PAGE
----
Jacki: Jimmy Carter

Jimmy Carter: A Comprehensive Biography from Plains to Post-presidency

Wiping the sweat from my brow, guys. Finished this one on the very last day of February. Eek. February, why are you so short?!

Ok, so… I have a lot of feelings on this one. Bulleted list, perhaps?

  • As I get closer and closer to “present” in the challenge, I am having a hard time finding a good non-biased biography. It’s hard because there’s so much less perspective and less of a chance for us to see how decisions have panned out over time. This is the first biography that I’ve read of a president that was still living and it really did feel incomplete to get to the end and there be no real finale. In fact, this was written in 1997 so it’s a little bit dated. Since then Jimmy Carter has done some huge things, including winning the Nobel Peace Prize. This was new and different for me.
  • Also new and different: Carter was a whole different kind of politician. This was the first time that I felt like a president got into the presidency not because he loved politics but because he loved people. He started out on a school board because he wanted to help end segregation in southern Georgia. Eek. He just was obsessed with human rights and it kept bolstering him to higher positions until finally, well, he was president. I kind of love that about him, that he just wanted to do good.
  • The election that Carter won? It was just set up for him. After Johnson and Nixon and Ford and all these politician’s politicians, American was just fed up with the scandal and lies and politics. Jimmy Carter was just this humble, refreshing face. America just needed a grassroots effort, an honest guy. Jimmy Carter was governor of Georgia and just about one of the only people in America that fit the bill and just slid right in there. Nothing like good timing.
  • I felt this way with Taft (who was a judge, became president, then went on to be a Supreme Court judge) too- but I just love that Jimmy Carter’s career success isn’t being president. The big stuff in his life came later, but he just absolutely used his presidency as this platform, this stepping stone toward what he really wanted to do which was a million different humanitarian efforts. There is just something fun about the idea of being POTUS not being the highlight of a career.
  • This biography was really great. Peter Bourne admits right from the get go that he worked with Carter and loves him and while he tried to write a balanced biography, warned from the beginning that he would usually side with Carter. I thought he wrote a solid bio. He was really involved with both of Carter’s campaigns for president and because of that, I think that he focused way too much on that part and not as much on the presidency. Seriously, there were about 80 pages on his first campaign. Yawn. But other than that? Great stuff. Highly recommended.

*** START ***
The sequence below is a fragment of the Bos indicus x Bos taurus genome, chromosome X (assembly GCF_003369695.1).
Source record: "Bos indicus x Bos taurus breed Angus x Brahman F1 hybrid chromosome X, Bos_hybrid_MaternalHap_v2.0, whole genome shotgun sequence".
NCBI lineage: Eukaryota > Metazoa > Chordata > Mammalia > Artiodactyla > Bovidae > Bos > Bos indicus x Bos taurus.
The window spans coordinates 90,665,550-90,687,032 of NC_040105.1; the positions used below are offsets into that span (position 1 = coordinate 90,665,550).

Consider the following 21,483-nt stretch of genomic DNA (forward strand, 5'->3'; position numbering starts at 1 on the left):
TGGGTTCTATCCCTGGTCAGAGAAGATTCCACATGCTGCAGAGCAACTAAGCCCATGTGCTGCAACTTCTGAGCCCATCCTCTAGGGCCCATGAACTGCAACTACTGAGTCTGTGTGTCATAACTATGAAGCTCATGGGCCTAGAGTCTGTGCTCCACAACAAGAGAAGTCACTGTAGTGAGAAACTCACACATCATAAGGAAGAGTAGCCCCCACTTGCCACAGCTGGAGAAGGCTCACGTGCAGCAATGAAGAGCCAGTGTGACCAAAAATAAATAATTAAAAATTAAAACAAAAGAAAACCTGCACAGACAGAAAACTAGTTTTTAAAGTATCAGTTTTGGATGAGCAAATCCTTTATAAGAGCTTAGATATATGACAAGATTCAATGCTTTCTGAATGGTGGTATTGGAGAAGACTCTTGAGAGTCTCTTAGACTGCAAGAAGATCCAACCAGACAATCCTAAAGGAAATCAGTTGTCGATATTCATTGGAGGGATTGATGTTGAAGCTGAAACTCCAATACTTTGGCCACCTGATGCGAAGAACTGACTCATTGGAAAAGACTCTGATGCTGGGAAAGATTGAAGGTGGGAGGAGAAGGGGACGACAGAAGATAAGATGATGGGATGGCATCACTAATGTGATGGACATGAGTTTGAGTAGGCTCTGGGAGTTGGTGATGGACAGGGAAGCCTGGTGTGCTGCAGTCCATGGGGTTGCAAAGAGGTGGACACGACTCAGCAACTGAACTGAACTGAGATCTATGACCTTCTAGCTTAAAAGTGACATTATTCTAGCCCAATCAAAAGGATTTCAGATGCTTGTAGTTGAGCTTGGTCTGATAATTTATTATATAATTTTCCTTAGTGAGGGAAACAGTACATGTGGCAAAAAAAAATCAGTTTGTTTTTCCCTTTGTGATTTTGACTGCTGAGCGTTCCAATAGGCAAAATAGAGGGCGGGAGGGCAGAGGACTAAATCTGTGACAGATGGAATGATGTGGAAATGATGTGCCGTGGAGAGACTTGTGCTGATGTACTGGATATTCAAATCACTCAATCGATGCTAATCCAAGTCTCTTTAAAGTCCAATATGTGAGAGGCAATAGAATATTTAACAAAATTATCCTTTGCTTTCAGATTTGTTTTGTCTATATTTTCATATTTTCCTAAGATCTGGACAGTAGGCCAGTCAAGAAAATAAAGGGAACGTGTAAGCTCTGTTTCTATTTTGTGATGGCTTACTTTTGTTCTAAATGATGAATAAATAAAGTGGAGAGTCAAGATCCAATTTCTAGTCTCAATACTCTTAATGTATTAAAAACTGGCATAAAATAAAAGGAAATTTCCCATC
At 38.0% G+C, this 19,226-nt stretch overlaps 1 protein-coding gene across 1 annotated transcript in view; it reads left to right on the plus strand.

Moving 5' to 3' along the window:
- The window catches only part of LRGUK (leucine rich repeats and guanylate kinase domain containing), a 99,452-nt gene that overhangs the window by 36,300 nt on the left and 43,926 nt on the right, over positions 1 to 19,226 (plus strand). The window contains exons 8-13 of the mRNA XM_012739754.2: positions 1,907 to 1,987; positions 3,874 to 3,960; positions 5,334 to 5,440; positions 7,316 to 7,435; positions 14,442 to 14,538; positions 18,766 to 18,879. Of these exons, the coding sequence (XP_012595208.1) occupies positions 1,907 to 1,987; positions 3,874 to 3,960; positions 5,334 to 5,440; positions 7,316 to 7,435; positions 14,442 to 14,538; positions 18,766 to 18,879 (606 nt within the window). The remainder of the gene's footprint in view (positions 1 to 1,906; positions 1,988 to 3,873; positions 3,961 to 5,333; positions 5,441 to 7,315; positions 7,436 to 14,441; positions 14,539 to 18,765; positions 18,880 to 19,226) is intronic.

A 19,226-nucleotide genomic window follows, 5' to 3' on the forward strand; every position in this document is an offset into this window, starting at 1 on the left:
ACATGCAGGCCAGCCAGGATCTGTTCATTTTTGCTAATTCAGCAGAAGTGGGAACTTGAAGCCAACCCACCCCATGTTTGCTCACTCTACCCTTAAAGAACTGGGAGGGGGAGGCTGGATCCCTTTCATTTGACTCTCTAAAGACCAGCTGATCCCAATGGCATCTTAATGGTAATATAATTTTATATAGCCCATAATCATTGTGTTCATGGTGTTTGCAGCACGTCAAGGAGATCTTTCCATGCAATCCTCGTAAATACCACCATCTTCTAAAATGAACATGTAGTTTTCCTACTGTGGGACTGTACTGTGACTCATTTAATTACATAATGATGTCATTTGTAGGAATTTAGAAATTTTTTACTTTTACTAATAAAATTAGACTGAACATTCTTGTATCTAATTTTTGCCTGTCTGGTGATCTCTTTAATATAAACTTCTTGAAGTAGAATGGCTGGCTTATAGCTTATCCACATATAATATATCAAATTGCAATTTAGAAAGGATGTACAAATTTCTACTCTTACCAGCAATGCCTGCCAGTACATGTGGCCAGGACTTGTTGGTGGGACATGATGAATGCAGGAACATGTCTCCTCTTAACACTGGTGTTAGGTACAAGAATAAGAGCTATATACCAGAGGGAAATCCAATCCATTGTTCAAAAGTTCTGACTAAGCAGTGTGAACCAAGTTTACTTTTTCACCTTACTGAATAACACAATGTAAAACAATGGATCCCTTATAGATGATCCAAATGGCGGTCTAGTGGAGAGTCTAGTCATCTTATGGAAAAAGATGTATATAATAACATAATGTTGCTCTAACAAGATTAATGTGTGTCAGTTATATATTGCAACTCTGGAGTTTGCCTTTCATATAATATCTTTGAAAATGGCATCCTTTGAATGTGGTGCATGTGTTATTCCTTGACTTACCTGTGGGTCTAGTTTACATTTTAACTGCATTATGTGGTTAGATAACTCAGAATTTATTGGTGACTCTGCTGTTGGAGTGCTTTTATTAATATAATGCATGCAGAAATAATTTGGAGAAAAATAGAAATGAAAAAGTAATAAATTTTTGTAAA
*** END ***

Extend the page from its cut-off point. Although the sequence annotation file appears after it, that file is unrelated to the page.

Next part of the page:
Jennie: Chester Alan Arthur

Chester Alan Arthur (The American Presidents #21) by Zachary Karabell

I, like I suspect most of us, had no real idea who Arthur was. He’s in that bland section of bland presidents. I loved the biography I read for Garfield, so I half expected this book to be a let down. And, it was, but only sorta. This biography was short, which helped a lot, but it still covered a lot of ground and conveyed the man…and the president.

I found it interesting that Arthur never wanted to be president. He wasn’t one of those “I’ve Dreamed Of It FOREVER” kind of men…it just sort of fell into his lap. And when Garfield was shot he basically freaked out. Like, hid in his room having a toddler style meltdown. But, once he came to grips with what lay before him, he grew into those shoes. Maybe not in a way that made him truly embrace his position, but he didn’t take it lightly and didn’t become a pawn.

This was well-written and flowed nicely, covering both his personal life and his presidential life well. I recommend it for anyone doing the presidential challenge or anyone just looking to take a closer look at a not-so-well-known president.

Lauren H: Thomas Jefferson

Thomas Jefferson, by R.B. Bernstein 

I thoroughly enjoyed this biography of Thomas Jefferson. I have to admit that I was drawn to it initially because it was on the shorter side and the last presidential biography I read took me ages to get through, but once I started reading I found this book to be very well written with a lot of great information. This biography had a balance of personal and professional information on Jefferson and the pacing made it a relatively quick read.

I found it very interesting to see some of Thomas Jefferson’s point of view on the lower points of his friendship with John Adams after reading the other side of the story; and another side as well, as Abigail played a role in the dynamic of this relationship. I was also surprised to learn that Jefferson’s wife asked him not to remarry on her deathbed, which I think sheds a different light on the rumors of his alleged relationship with Sally Hemings.

Jefferson accomplished so much during his life in the formative years of the United States and Bernstein does an excellent job of outlining his successes and his weaknesses.

Overall, I thought this was a great biography and would be enjoyed by those who aren’t typically drawn to nonfiction.

Original Review